'˜Review scores add up quickly without quality'

The growth in online hotel bookings sites has been a boom for both consumers and b&b owners - giving customers easy access to potential holiday accommodation.

Monday, 6th November 2017, 11:01 am
Updated Tuesday, 12th December 2017, 11:18 am
Claire Smith

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‘You should be put on a diet’ - Blackpool hotel responds to bad online review

But while the internet revolution may mean rooms can be booked at the click of a button, not everyone is pleased with the way such sites operate.

Now the UK’s competition watchdog has ordered a probe into the sector amid concerns about the accuracy of information presented.

Here in Blackpool, there has been concern for some time.

Taking internet bookings has replaced door-knockers when it comes to filling up properties and the change is driving trade for many businesses.

But unfair listings is causing frustration for some hoteliers in the town.

Ian White of The Chorlton Hotel on Hull Road, and a member of the Central Blackpool Holiday Area, has been battling for changes for a couple of years.

He says the review system on some sites misrepresents the quality of some guesthouses, which is disheartening for those who are genuinely running good quality properties.

Ian said: “My concerns particularly relate to review scores out of 10, but which go up by intervals of 2.5.

“Marks of zero get ignored because they think someone just didn’t want to give a mark in that category, so the lowest score a property can get is 2.5.

“But most people give at least 2.5 for location, because you wouldn’t book somewhere if the location wasn’t relevant to you, and so a score quickly adds up to five.

“This means some places, which are really quite poor, get a review score of five and people think that’s half decent, and I’m only staying a couple of nights or whatever.

“So they make a booking and then can be left very disappointed.”

Other frustrations include booking sites which have preferred partners, who will make a lot of rooms available to the site, and offer more than one-night stays.

Those hoteliers who pay more than the basic 15 per cent commission also get preference.

Ian added: “We don’t offer one night stays which means we can’t be a preferred partner, even though we fulfil other criteria.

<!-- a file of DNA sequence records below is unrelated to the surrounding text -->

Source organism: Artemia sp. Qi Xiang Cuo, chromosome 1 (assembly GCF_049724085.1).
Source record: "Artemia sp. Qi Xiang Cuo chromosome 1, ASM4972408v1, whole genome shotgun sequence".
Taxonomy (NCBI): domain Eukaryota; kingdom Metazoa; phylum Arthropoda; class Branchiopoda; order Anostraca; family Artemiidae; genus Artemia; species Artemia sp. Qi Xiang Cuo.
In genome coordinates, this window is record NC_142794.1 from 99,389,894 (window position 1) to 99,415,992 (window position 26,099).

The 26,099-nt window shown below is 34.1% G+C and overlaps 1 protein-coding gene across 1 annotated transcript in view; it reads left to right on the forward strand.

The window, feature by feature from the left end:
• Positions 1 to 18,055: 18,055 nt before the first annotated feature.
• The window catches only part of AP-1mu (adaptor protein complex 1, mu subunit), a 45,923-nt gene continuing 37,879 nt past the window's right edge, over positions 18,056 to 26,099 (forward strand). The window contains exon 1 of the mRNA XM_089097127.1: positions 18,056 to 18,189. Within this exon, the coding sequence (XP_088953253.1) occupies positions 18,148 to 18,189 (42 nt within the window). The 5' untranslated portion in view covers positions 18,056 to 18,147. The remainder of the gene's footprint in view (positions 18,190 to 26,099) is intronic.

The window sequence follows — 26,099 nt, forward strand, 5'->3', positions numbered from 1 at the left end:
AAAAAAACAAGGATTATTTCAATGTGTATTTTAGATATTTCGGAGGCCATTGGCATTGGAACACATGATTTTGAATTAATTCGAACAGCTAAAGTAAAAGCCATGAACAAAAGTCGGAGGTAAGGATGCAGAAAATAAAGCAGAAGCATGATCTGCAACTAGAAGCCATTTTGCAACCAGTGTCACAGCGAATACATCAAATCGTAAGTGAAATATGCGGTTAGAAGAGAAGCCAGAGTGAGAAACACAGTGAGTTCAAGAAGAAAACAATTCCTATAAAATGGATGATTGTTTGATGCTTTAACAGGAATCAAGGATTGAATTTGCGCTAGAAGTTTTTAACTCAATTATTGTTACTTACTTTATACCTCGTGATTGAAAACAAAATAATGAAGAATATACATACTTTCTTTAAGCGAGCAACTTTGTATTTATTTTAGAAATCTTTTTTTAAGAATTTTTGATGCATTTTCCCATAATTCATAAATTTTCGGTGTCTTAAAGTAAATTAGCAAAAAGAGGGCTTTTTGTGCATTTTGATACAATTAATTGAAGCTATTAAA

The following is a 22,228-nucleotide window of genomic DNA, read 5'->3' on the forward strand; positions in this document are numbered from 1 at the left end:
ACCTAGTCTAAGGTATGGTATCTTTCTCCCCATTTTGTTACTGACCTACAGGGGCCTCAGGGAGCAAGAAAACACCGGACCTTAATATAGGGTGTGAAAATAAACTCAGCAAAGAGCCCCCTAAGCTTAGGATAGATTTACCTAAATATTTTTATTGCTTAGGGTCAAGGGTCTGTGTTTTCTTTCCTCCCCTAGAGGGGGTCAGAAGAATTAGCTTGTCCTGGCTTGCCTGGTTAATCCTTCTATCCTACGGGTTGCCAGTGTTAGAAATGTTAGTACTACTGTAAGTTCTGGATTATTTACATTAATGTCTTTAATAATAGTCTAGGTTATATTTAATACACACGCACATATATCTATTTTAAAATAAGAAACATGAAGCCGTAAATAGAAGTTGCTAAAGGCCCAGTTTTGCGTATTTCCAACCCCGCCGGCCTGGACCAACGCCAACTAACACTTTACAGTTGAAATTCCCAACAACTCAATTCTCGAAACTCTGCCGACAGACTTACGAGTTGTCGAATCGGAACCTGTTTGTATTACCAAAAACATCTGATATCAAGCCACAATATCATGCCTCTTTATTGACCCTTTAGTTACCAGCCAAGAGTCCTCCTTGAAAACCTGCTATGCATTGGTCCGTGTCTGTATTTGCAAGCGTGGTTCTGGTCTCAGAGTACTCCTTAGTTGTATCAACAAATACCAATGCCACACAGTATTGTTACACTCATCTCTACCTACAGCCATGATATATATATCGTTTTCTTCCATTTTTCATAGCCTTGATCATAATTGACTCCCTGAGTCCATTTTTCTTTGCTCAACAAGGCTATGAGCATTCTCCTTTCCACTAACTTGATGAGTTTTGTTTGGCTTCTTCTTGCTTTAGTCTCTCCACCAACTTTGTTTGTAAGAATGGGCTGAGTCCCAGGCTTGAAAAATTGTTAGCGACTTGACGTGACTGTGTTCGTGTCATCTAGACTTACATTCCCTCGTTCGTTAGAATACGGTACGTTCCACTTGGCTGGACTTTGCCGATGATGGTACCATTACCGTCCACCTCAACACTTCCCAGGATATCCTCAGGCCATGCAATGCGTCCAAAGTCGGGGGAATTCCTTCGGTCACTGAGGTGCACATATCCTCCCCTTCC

“And that means when a potential customer does a search, we can’t get onto the first two pages.

“So I welcome this review very strongly.”

StayBlackpool, which represents many hoteliers in the resort, is also welcoming the probe.

President Claire Smith said: “We have many concerns, for example some sites promote self assessed star ratings which the general public just don’t realise.

“They think these ratings are genuine from some governing body and they’re not.

“If you rate a property 0 out of 10 the algorithms are set to show a review score no lower than 2.5 out of 10, suggesting that even the worst properties are actually half decent.

“The main problem with all of this is that we, as little b&b owners, cannot survive without these online travel agents especially Booking.com.

“They are so powerful which means that we can’t cause a fuss with them directly as they can ‘shut us down’.

“I know this sounds dramatic but that’s the power they wield and one day we can find ourselves at the bottom of their search engines.”

The Competition and Markets Authority (CMA) has launched an investigation which will examine areas such as hidden charges, search results, and discount claims.

Leading booking sites include Expedia and Booking.com.

In a statement, booking site Trivago, which is majority owned by Expedia, said: “Trivago will work with the CMA to explain the benefits it delivers to consumers looking for their ideal hotel.”

Booking.com said it would not be commenting at this time.

According to the CMA, about 70 per cent of people who shop around for accommodation use hotel booking sites.

Nisha Arora, a senior director at the CMA, told the BBC’s Today programme: “We are concerned about the clarity and accuracy of these sites.

“Rather than helping consumers they may actually be making it more difficult for them.”

The British Hospitality Association (BHA) has also welcomed the probe as many of its members are concerned about the ‘vast power’ of online booking agencies.

It highlighted “high rates of commission, use of misleading information, pressure selling, and a lack of transparency”.

“In the process guests are paying more than they should for rooms.”

The BHA also said contract terms with some sites often included clauses that stopped a hotel offering a lower price on its own website than that offered to the online travel agent.

Blackpool hoteliers who want to take part in the CMA investigation are urged to send responses by email to [email protected] by December 15.